These associations with the Archbishop was why they chose to translate his body to the new Trinity Chapel Festivals Celebrated at Canterbury Festivals celebrated at Canterbury would also attract more pilgrims to Canterbury. People would crowd around the doors outside the Cathedral on the vigils of the Translation and of saint's Martyrdom. Here pilgrims may spend the night. Examples of activities that pilgrims would do include prayers, devotions, games and music. However, this would also give the opportunity for many thieves to steal from the pilgrims as they would often wander around the large crowds. Becket's translation led to the annual Canterbury fair on the 7th July which was The Feast of the Translation. Many booths and stalls would be opened making a lot of money from visitors. As the Feast of the Translation was set in the summer and not the winter like The Feast of St Thomas of Canterbury has attracted a larger number of pilgrims from further away. It is said that the first jubilee in 1220 gained a sum of �1,142 5s 8. This sum was mainly made up of the offering to the saint's shrine and also the site of the martyrdom There were also other factors which affected the revenue which were of a more social and political nature. For example when the Cathedral hosted the Black Prince's funeral in 1376 and the crowning of King George and Queen Isabella in Canterbury Cathedral this saw extremely high amounts in these years. The Customary and revenue at Canterbury It was very important for the shrine to be well guarded every day and night because they had many important tasks to carry out. There was a guide of the custodians duties called the Customary which was written by two monks. There were two guards in the Trinity Chapel one was temporal and the other spiritual. In the summer they would get up at five and it would be six in the winter. ...read more.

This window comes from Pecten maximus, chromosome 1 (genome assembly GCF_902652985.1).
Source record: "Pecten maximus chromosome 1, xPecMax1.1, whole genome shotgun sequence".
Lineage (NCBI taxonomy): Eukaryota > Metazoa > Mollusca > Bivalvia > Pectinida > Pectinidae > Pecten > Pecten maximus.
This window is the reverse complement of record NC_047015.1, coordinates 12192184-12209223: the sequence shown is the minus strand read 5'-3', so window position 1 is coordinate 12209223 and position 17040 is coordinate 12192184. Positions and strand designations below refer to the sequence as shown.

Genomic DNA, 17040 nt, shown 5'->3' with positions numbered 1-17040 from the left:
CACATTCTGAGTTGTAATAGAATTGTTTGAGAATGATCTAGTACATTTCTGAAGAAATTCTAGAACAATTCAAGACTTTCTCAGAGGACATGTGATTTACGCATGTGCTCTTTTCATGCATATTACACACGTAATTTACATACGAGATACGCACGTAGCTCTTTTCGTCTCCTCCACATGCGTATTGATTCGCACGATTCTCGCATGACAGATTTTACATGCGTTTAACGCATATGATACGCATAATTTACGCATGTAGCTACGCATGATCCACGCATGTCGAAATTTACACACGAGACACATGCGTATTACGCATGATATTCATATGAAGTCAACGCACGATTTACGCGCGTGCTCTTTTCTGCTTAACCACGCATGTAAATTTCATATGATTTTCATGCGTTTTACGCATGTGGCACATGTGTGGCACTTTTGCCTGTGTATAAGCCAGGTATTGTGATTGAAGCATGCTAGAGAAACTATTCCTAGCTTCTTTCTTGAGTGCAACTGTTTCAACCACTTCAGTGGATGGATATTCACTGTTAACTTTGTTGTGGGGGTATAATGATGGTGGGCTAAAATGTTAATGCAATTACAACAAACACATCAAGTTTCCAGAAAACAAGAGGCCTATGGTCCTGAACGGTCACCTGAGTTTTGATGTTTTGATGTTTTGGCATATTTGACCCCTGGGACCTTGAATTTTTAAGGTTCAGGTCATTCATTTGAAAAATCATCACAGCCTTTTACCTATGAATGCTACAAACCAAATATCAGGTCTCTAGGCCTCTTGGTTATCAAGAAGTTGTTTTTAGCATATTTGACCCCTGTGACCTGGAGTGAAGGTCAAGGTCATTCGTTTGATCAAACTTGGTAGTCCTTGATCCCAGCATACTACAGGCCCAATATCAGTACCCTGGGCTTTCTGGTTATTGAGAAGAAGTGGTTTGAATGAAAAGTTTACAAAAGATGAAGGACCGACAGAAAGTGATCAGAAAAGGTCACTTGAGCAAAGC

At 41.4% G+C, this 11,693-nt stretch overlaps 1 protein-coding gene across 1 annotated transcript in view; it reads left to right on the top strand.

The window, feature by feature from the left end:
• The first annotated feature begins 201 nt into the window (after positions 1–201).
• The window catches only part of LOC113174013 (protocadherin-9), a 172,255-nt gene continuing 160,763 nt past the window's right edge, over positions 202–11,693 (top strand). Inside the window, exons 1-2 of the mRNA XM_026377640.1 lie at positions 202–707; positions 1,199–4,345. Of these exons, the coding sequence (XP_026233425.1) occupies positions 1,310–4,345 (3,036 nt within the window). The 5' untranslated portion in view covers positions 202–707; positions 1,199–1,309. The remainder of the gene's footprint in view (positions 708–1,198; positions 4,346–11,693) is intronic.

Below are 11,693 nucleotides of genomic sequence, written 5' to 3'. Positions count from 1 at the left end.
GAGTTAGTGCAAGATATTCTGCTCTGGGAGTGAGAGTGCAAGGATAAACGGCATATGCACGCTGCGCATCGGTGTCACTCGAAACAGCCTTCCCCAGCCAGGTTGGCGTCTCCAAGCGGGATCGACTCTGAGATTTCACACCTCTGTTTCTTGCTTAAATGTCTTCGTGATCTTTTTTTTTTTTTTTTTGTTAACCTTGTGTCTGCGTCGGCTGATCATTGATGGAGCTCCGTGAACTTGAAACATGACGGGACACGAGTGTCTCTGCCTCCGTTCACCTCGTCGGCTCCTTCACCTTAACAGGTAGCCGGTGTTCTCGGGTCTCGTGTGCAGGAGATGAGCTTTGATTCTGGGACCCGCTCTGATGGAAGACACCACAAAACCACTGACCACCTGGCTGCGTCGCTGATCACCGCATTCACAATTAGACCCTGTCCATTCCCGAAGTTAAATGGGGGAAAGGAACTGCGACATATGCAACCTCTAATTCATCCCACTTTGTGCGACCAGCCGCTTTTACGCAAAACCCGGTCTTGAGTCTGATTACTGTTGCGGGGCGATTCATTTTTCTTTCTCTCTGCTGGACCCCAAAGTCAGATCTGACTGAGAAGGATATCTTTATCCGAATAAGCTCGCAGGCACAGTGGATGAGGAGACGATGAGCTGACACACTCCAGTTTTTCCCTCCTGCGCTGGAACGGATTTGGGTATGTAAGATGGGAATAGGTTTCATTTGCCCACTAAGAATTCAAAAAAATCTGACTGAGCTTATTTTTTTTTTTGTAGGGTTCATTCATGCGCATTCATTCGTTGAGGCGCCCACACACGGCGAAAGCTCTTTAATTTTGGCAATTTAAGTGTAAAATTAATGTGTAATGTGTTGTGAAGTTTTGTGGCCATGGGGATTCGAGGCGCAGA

The main motive seems to be in order to get healed because it is was news of his miracles spreading further that more people visited the tomb and then the shrine. Its most significant increase as suggested my most scholars such as Dianan Webb, was in 1220 when his bones were translated because of what medieval life was like this would have been a breathtaking and an amazing sight to behold. As time goes on motives may have been more based on seeing and just as an opportunity to travel. There are criticisms that have developed and even though we assume because of the large number of pilgrims that visited Canterbury and even though large sums were offered, it seems that because of large expenditures this did not make the cathedral much of a profit. When Henry VIII destroyed the shrine this meant that there wasn't much for people to see anymore seeing what seemed to be an end to pilgrimage at Canterbury. Overall, I believe it was Thomas Becket who William Langland describes 'a symbol of resistance to oppression of the Church by the secular power of his day14' which was the main reson that pilgrims ventured to Canterbury. 1 R. Finucane - Miracles and Pilgrims- Introduction page 9 2 William Purcell- Pilgrim's England Chapter 7 Canterbury and St Thomas p.167 3 Sarah Hopper- To be a Pilgrim The Medieval Pilgrimage Experience Chapter 5 p.60 4 The Pilgrims Way- John Adair page 68 5 The Pilgrim's Way- John Adair page 40 6 Piers Plowman- William Langland passus V page 61 7 The Pilgrim's Way- John Adair page 68 8 To be a pilgrim- God's Magic Shrines and Miracles - Sarah Hopper p.127 9 European Pilgrimage- Indulgences and Jubilees pg 73 10 To be a Pilgrim - chapter 'Oppositions to Pilgrimage'- Sarah Hopper page 162 11 Pilgrims and Pilgrimage - Diana Webb- page 72 12 R. Finucane - Miracles and Pilgrims- p.34-5 13 Pilgrim's England - Chapter 7 'Canterbury and Thomas' William Purcell page183 14 Religious Studies Coursework Medieval Pilgrimage ...read more.